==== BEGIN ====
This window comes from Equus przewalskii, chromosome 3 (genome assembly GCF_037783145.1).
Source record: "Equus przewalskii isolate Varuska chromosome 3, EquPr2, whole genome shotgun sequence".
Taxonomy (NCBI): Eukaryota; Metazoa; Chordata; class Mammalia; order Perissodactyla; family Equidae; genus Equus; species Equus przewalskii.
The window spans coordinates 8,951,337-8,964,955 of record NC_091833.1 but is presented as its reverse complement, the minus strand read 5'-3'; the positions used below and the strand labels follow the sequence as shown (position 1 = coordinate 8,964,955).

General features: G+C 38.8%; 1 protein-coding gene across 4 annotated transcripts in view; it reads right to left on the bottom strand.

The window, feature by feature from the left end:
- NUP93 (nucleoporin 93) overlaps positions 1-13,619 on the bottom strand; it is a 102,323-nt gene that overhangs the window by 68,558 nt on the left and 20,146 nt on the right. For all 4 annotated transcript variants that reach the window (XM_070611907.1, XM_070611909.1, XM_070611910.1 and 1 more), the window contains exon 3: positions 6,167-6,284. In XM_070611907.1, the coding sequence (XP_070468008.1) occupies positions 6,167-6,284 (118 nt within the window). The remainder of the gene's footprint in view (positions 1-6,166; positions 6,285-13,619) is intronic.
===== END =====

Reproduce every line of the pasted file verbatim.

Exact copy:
This window comes from Equus przewalskii, chromosome 3 (genome assembly GCF_037783145.1).
Source record: "Equus przewalskii isolate Varuska chromosome 3, EquPr2, whole genome shotgun sequence".
Taxonomy (NCBI): Eukaryota; Metazoa; Chordata; class Mammalia; order Perissodactyla; family Equidae; genus Equus; species Equus przewalskii.
The window spans coordinates 8,951,337-8,964,955 of record NC_091833.1 but is presented as its reverse complement, the minus strand read 5'-3'; the positions used below and the strand labels follow the sequence as shown (position 1 = coordinate 8,964,955).

General features: G+C 38.8%; 1 protein-coding gene across 4 annotated transcripts in view; it reads right to left on the bottom strand.

The window, feature by feature from the left end:
- NUP93 (nucleoporin 93) overlaps positions 1-13,619 on the bottom strand; it is a 102,323-nt gene that overhangs the window by 68,558 nt on the left and 20,146 nt on the right. For all 4 annotated transcript variants that reach the window (XM_070611907.1, XM_070611909.1, XM_070611910.1 and 1 more), the window contains exon 3: positions 6,167-6,284. In XM_070611907.1, the coding sequence (XP_070468008.1) occupies positions 6,167-6,284 (118 nt within the window). The remainder of the gene's footprint in view (positions 1-6,166; positions 6,285-13,619) is intronic.